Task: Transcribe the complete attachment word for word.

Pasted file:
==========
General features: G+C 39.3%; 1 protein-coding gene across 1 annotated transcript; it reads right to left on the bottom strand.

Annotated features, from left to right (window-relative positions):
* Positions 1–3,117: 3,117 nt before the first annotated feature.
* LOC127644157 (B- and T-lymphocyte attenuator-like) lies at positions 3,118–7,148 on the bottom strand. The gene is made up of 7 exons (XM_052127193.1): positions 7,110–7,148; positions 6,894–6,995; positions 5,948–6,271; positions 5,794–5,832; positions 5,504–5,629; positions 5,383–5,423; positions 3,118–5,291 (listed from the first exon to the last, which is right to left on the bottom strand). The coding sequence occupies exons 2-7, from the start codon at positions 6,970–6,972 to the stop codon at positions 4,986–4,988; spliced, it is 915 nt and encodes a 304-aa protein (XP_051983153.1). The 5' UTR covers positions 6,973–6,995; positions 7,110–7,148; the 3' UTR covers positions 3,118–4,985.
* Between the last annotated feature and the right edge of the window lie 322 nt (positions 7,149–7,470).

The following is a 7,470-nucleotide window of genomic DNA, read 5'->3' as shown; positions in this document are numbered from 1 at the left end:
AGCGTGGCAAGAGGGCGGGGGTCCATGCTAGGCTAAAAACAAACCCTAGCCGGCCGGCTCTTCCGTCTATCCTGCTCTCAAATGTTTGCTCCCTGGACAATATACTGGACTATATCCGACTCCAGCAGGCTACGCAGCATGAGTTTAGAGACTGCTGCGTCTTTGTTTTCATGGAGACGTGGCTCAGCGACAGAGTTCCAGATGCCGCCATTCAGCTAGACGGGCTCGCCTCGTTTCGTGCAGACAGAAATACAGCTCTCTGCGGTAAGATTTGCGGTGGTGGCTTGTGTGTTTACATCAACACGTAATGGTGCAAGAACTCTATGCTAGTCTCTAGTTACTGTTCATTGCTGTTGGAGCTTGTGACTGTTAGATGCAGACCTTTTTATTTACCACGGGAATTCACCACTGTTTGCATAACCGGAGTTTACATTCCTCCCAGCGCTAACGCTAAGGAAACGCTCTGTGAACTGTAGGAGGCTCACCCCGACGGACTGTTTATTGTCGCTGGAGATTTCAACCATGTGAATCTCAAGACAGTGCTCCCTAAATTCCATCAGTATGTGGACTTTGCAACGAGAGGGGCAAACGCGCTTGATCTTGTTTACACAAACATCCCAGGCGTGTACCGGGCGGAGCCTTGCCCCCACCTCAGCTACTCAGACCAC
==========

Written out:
General features: G+C 39.3%; 1 protein-coding gene across 1 annotated transcript; it reads right to left on the bottom strand.

Annotated features, from left to right (window-relative positions):
* Positions 1–3,117: 3,117 nt before the first annotated feature.
* LOC127644157 (B- and T-lymphocyte attenuator-like) lies at positions 3,118–7,148 on the bottom strand. The gene is made up of 7 exons (XM_052127193.1): positions 7,110–7,148; positions 6,894–6,995; positions 5,948–6,271; positions 5,794–5,832; positions 5,504–5,629; positions 5,383–5,423; positions 3,118–5,291 (listed from the first exon to the last, which is right to left on the bottom strand). The coding sequence occupies exons 2-7, from the start codon at positions 6,970–6,972 to the stop codon at positions 4,986–4,988; spliced, it is 915 nt and encodes a 304-aa protein (XP_051983153.1). The 5' UTR covers positions 6,973–6,995; positions 7,110–7,148; the 3' UTR covers positions 3,118–4,985.
* Between the last annotated feature and the right edge of the window lie 322 nt (positions 7,149–7,470).

The following is a 7,470-nucleotide window of genomic DNA, read 5'->3' as shown; positions in this document are numbered from 1 at the left end:
AGCGTGGCAAGAGGGCGGGGGTCCATGCTAGGCTAAAAACAAACCCTAGCCGGCCGGCTCTTCCGTCTATCCTGCTCTCAAATGTTTGCTCCCTGGACAATATACTGGACTATATCCGACTCCAGCAGGCTACGCAGCATGAGTTTAGAGACTGCTGCGTCTTTGTTTTCATGGAGACGTGGCTCAGCGACAGAGTTCCAGATGCCGCCATTCAGCTAGACGGGCTCGCCTCGTTTCGTGCAGACAGAAATACAGCTCTCTGCGGTAAGATTTGCGGTGGTGGCTTGTGTGTTTACATCAACACGTAATGGTGCAAGAACTCTATGCTAGTCTCTAGTTACTGTTCATTGCTGTTGGAGCTTGTGACTGTTAGATGCAGACCTTTTTATTTACCACGGGAATTCACCACTGTTTGCATAACCGGAGTTTACATTCCTCCCAGCGCTAACGCTAAGGAAACGCTCTGTGAACTGTAGGAGGCTCACCCCGACGGACTGTTTATTGTCGCTGGAGATTTCAACCATGTGAATCTCAAGACAGTGCTCCCTAAATTCCATCAGTATGTGGACTTTGCAACGAGAGGGGCAAACGCGCTTGATCTTGTTTACACAAACATCCCAGGCGTGTACCGGGCGGAGCCTTGCCCCCACCTCAGCTACTCAGACCAC